Michael Wright awakes to the sound of construction. His lovely wife June  looks at the clock and it is 11:37. Michael’s watch, however, says 7:05. Realizing he has suddenly gained four hours and thirty-two minutes, he starts making out with June. Her mind is probably on what she will do with her extra four hours and thirty minutes. This temporal fantasizing is cut short as she hears a noise downstairs.
Michael grabs a bat and they go down to investigate. In their living room, they see the blue man group working in their living room — men with blue featureless faces, blue skin and blue clothing. They are rolling up carpets and moving furniture. They are Borg-like, ignoring the Wrights until Michael swings the bat. One of them just takes it, silently tosses it aside and continues his work.
They decide to go to a neighbor’s house. Outside they see more blue men scurrying around, using blue tools and driving blue vans. Inside the neighbor’s house, the find a white dimensionless void. They wander downtown amid many more blue workers. They notice the clock on the bank also says 11:37. Luckily they run into a man in a yellow suit who seems to be the supervisor.
He explains that the couple have somehow stepped backstage in time to the minute 11:37. This is the place where the world of 11:37 is constructed. And on it goes with the expected beats . . . you can’t leave . . . will they get back . . . when the world catches up to 11:37, will they move along with it or be stuck in 11:37? There isn’t much of a story, no twist after the premise, and no arc to the characters. So why is it one of the best segments yet?
It begins with a solid foundation — exploring the nature of time. That is an immediately intriguing subject, especially to anyone who is watching The Twilight Zone. I’m not sure even this incarnation of TZ is up to the task screwing up that subject.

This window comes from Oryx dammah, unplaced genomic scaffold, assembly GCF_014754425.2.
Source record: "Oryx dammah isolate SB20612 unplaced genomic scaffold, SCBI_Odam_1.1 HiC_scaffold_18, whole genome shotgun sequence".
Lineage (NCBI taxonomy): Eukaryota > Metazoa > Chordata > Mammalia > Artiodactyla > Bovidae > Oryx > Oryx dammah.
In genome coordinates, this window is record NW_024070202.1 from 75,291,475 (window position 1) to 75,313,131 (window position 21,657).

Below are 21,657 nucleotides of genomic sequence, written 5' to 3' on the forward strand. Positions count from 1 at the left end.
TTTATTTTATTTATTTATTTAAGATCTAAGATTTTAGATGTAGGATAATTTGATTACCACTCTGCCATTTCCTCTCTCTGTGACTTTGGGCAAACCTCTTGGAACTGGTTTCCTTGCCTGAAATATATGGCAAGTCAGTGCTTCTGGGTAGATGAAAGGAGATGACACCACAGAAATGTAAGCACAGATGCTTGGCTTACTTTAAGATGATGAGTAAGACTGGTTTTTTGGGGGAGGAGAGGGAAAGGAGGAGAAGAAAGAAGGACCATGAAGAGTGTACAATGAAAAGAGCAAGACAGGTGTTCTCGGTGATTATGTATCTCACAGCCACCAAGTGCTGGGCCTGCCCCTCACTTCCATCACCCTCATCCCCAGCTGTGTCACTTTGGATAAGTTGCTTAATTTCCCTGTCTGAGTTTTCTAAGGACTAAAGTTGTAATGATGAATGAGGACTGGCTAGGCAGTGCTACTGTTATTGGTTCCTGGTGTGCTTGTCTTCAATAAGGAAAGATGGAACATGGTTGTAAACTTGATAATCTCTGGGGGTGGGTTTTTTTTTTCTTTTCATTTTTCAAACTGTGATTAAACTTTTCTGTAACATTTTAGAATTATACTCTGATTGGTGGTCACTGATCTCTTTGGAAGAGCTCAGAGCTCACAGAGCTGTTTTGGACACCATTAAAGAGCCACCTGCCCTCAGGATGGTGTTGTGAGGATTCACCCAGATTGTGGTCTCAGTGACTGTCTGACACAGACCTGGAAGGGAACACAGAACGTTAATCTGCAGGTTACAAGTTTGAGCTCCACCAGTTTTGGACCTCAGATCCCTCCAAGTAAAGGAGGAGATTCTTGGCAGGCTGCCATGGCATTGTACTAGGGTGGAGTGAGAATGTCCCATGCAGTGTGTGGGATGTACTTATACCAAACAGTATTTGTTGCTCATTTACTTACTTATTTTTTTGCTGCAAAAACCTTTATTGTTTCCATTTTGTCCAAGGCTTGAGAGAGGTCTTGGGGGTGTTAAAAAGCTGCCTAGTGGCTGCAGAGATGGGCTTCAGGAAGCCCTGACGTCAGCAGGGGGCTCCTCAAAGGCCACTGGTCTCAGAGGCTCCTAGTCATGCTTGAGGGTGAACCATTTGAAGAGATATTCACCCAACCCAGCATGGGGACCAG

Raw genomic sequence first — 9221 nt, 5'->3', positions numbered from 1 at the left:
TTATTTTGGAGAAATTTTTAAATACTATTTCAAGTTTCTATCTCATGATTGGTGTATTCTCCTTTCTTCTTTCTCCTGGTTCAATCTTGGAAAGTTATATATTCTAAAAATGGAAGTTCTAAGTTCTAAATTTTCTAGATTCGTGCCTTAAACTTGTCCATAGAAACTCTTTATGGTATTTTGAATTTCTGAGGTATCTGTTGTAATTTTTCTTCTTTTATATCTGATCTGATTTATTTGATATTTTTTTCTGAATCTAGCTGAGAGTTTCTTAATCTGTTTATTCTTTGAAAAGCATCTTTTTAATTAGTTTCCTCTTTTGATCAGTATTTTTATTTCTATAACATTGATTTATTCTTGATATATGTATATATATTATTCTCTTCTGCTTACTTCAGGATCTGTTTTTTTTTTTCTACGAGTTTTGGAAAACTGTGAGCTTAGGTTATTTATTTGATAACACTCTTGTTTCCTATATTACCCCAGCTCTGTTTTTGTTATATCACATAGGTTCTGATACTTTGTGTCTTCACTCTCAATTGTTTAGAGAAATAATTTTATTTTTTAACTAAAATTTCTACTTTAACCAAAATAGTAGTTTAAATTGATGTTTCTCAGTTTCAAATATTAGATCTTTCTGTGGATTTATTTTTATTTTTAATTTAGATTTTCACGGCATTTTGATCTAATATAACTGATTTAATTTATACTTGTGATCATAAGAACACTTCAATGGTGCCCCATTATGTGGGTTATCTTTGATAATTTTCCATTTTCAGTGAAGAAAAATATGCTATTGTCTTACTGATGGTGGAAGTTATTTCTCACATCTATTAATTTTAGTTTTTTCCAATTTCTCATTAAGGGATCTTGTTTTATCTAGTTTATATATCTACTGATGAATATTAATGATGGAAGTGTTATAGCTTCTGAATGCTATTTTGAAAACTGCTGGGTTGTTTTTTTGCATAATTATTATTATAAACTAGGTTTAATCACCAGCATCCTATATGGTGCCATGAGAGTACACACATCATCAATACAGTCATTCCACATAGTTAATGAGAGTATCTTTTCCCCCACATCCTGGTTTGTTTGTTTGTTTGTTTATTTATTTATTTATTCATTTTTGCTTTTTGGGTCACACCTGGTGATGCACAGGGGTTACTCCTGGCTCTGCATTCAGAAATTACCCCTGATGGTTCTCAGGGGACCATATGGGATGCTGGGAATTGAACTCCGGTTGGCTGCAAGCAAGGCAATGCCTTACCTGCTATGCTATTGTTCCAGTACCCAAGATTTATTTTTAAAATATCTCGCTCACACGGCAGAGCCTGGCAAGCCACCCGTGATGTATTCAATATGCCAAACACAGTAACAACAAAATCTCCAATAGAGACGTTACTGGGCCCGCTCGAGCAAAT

They take that general topic and specifically explore the nature of reality, and how it is created one minute at a time. It would be the worst kind of quibbling to suggest that a minute would be an eternity in this context.
Visually this is the most startling episode of the series so far and must rank high up for TV of any era. The faceless blue men stand out in contrast to the reality they are constructing whether it is inside the house or downtown. Outfitting them in red would have been too flashy; the cool blue is the perfect choice for these drones going quietly about their work.
They must have also burned through a lot of the season’s budget for this episode. In addition to the workers — and there seem to be many — their tools are also the same color blue. And this includes everything from a wrench to a wheel-barrow to the vehicles. It is always perfectly clear who it is that does not belong and what they are doing (even if it is actually the Wrights that don’t belong).
Lastly, the performances are consistently interesting. Of course, the blue men are silent and stoic going about their jobs. Adam Arkin (Michael) is always an interesting choice. Karen Austin wasn’t given much to do, but is perfectly fine. The stand-out is Adolph Caesar as the yellow-suited supervisor. He has most of the dialog and exposition, and pulls it off flawlessly. Given a brief running time, he does as well as possible grounding the episode, explaining the situation, and breaking the news that the Wrights can’t go back.
I would generally not care for a segment that didn’t do more with its basic premise . However, A Matter of Minutes does everything else so well, that it is a complete success.